"It is reasonable and feasible," said Moscovici, pointing out to Romania's "strong growth" - 5.7 percent expected this year.

In addition to Italy, the Commission said that four countries currently under the so-called preventive arm of the Stability and Growth Pact - a surveillance mechanism intended to avoid member states diverging from common rules and objectives - were at risk of non-compliance: Belgium, Austria, Portugal, and Slovenia.

The Commission singled out Belgium, along Italy, for its high debt, but did not threaten it with further assessment.

"The dialogue with the Belgian government has born fruit and the situation is improving, with a clear-cut reduction of the deficit," Moscovici said.

Belgium's deficit is expected to be at 103.8 percent of GDP this year, 102.5 in 2018 and 101.2 in 2019.

On the day when UK finance minister Philipp Hammond was presenting his budget, Moscovici said he had "good news" for him: the Commission noted the "timely and durable nature of the correction" of UK's deficit and recommended closure of the procedure opened in 2008.

More effort from Spain

The EU executive also said that the budget of Spain, the third country under the deficit procedure, was "broadly compliant".

But as Spain is expected to send shortly an updated version of its budget plan, Moscovici stressed that "the budgetary effort is clearly below the required effort".

Overall, Dombrovskis and Moscovici noted that eurozone's economy is improving - the latest forecasts showed the stronger growth in a decade - but that efforts still need to be made, in particular in continuing structural reforms.

They also insisted that EU countries should accelerate the fight against tax avoidance and tax evasion.

Less than a week after a social summit in Gothenburg, the EU executive also called on member states to put more emphasis on social policies, in particular in increasing wages.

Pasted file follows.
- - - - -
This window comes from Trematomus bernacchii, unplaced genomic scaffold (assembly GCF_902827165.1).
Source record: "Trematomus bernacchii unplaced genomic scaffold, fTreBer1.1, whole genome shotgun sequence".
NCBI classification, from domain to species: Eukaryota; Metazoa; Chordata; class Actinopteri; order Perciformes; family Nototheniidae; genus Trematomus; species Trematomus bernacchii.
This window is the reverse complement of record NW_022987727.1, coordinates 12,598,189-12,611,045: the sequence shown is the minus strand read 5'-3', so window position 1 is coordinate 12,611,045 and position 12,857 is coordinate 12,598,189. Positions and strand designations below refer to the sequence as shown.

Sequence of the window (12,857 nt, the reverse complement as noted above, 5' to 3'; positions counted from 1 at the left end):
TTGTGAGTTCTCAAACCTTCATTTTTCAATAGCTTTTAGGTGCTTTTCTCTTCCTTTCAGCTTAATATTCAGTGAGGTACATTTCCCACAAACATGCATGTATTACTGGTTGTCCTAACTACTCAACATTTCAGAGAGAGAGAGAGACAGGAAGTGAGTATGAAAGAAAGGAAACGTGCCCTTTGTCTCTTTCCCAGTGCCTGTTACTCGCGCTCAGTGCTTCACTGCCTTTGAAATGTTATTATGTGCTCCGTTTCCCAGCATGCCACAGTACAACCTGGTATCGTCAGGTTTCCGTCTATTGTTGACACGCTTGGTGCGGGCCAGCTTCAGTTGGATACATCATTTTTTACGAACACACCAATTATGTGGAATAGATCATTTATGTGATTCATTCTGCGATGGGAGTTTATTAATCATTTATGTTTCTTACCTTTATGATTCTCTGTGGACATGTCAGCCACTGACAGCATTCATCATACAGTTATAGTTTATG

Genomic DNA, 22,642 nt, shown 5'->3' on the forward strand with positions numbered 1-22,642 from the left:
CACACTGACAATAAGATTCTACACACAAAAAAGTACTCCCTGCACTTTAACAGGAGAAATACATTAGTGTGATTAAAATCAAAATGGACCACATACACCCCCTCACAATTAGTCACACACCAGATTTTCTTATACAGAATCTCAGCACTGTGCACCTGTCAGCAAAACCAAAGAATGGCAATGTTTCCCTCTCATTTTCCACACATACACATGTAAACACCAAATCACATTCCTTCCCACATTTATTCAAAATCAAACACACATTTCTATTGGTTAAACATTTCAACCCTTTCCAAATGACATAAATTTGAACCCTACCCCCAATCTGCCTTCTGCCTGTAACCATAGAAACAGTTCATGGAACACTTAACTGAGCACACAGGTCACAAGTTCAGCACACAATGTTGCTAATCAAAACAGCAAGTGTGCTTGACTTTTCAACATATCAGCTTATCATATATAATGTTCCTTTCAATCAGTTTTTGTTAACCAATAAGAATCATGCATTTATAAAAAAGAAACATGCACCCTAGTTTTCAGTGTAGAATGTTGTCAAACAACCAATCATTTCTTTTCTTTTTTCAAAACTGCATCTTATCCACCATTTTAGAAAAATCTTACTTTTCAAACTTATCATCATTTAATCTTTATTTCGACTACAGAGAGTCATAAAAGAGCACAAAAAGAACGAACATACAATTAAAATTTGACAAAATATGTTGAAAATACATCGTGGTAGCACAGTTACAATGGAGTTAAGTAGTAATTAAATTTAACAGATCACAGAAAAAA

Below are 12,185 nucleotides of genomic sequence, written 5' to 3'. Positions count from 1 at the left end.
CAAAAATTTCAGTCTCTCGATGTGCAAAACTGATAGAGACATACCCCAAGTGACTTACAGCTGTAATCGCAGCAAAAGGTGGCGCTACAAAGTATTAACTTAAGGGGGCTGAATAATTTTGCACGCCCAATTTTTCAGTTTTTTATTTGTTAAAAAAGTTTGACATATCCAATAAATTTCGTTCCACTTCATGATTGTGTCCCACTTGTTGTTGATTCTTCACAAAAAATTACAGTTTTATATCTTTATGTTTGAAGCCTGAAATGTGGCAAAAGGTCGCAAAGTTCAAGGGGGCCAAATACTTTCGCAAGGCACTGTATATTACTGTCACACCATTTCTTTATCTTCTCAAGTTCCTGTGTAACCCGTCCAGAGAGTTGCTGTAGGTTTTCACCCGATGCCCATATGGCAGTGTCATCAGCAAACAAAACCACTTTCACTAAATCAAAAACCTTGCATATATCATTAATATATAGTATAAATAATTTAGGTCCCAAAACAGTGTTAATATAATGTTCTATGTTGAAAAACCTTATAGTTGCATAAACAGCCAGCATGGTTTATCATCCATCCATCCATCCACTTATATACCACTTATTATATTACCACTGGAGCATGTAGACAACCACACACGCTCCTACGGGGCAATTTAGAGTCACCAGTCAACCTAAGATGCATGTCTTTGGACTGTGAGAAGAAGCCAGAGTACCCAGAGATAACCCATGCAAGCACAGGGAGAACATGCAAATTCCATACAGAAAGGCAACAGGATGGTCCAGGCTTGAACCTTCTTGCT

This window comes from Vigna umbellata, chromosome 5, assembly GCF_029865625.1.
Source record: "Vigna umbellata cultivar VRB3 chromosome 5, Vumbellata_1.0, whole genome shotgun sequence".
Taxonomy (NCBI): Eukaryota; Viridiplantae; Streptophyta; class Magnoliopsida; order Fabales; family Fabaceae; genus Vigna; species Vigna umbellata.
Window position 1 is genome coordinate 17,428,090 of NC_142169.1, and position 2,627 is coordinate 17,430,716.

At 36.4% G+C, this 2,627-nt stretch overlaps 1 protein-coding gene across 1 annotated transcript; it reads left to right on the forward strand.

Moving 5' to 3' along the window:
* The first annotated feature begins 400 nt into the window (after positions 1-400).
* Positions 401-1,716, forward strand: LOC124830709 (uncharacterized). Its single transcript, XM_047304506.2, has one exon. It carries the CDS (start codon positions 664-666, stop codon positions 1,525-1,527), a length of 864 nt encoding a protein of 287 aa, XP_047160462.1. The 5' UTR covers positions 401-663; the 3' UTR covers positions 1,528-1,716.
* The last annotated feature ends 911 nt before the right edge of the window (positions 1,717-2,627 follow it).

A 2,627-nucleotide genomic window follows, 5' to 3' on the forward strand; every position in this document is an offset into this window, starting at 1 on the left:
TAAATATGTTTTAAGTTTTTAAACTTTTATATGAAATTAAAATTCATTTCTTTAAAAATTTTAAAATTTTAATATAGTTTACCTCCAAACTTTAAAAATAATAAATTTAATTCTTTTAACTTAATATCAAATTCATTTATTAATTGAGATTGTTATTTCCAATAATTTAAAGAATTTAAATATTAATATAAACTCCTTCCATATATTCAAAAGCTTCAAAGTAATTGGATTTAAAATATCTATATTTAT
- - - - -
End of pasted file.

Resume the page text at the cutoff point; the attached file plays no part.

"More policy action is necessary," said social affairs commissioner Marianne Thyssen.

She noted that the European pillar of social rights, which was signed at the summit, is now being put into practice within the European semester - the process to monitor EU economic policies - and that the next recommendations for member states, next year, "will identify the most urgent challenges".

"A common understanding is only effective if we we are fully committed to deliver on it," she insisted.

Analysis

Sicily: Renzi finds Achilles heel in boot of Italy

Elections in Sicily at the weekend saw Matteo Renzi's Democratic Party trounced into third place - can the one-time wonder kid of Italian politics bounce back in time for 2018's national election?

Berlusconi in Brussels on pre-election charm offensive

Berlusconi reassured EPP leaders about the reliability of his centre-right coalition with the eurosceptic Northern League against the rise of the populist Five Star movement, ahead of Italian political elections in March.

Italy defiant on budget on eve of EU deadline

Italy would be committing economic "suicide" if it fell in line with EU rules, its deputy leader has said, in a sign that Rome has little intention of bowing to pressure ahead of Tuesday's budget deadline.